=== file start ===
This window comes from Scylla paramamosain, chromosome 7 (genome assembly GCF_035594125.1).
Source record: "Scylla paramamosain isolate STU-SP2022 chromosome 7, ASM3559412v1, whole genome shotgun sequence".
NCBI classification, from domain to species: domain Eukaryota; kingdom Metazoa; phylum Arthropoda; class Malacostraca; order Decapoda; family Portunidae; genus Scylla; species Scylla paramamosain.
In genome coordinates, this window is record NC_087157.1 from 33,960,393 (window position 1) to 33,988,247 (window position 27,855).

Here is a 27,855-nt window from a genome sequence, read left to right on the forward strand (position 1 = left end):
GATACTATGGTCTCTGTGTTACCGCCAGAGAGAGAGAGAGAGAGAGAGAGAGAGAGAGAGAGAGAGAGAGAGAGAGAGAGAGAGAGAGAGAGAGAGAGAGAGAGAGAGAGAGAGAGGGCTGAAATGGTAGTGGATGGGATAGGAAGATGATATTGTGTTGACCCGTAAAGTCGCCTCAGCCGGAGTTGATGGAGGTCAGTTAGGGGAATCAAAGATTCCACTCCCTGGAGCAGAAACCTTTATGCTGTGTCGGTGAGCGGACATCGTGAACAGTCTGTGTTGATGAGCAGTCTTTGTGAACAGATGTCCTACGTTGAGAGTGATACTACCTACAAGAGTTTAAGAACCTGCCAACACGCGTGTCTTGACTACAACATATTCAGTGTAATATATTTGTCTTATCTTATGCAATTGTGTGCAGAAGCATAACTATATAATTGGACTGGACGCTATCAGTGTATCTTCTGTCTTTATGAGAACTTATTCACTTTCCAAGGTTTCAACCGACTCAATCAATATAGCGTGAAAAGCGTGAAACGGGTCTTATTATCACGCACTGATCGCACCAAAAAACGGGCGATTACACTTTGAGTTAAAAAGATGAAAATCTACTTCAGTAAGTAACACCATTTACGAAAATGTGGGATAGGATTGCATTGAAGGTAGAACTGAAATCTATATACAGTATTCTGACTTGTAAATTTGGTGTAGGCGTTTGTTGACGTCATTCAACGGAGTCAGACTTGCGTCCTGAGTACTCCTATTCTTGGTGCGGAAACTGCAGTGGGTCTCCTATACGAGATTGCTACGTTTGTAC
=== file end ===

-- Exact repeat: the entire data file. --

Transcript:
This window comes from Scylla paramamosain, chromosome 7 (genome assembly GCF_035594125.1).
Source record: "Scylla paramamosain isolate STU-SP2022 chromosome 7, ASM3559412v1, whole genome shotgun sequence".
NCBI classification, from domain to species: domain Eukaryota; kingdom Metazoa; phylum Arthropoda; class Malacostraca; order Decapoda; family Portunidae; genus Scylla; species Scylla paramamosain.
In genome coordinates, this window is record NC_087157.1 from 33,960,393 (window position 1) to 33,988,247 (window position 27,855).

Here is a 27,855-nt window from a genome sequence, read left to right on the forward strand (position 1 = left end):
GATACTATGGTCTCTGTGTTACCGCCAGAGAGAGAGAGAGAGAGAGAGAGAGAGAGAGAGAGAGAGAGAGAGAGAGAGAGAGAGAGAGAGAGAGAGAGAGAGAGAGAGAGAGAGAGGGCTGAAATGGTAGTGGATGGGATAGGAAGATGATATTGTGTTGACCCGTAAAGTCGCCTCAGCCGGAGTTGATGGAGGTCAGTTAGGGGAATCAAAGATTCCACTCCCTGGAGCAGAAACCTTTATGCTGTGTCGGTGAGCGGACATCGTGAACAGTCTGTGTTGATGAGCAGTCTTTGTGAACAGATGTCCTACGTTGAGAGTGATACTACCTACAAGAGTTTAAGAACCTGCCAACACGCGTGTCTTGACTACAACATATTCAGTGTAATATATTTGTCTTATCTTATGCAATTGTGTGCAGAAGCATAACTATATAATTGGACTGGACGCTATCAGTGTATCTTCTGTCTTTATGAGAACTTATTCACTTTCCAAGGTTTCAACCGACTCAATCAATATAGCGTGAAAAGCGTGAAACGGGTCTTATTATCACGCACTGATCGCACCAAAAAACGGGCGATTACACTTTGAGTTAAAAAGATGAAAATCTACTTCAGTAAGTAACACCATTTACGAAAATGTGGGATAGGATTGCATTGAAGGTAGAACTGAAATCTATATACAGTATTCTGACTTGTAAATTTGGTGTAGGCGTTTGTTGACGTCATTCAACGGAGTCAGACTTGCGTCCTGAGTACTCCTATTCTTGGTGCGGAAACTGCAGTGGGTCTCCTATACGAGATTGCTACGTTTGTAC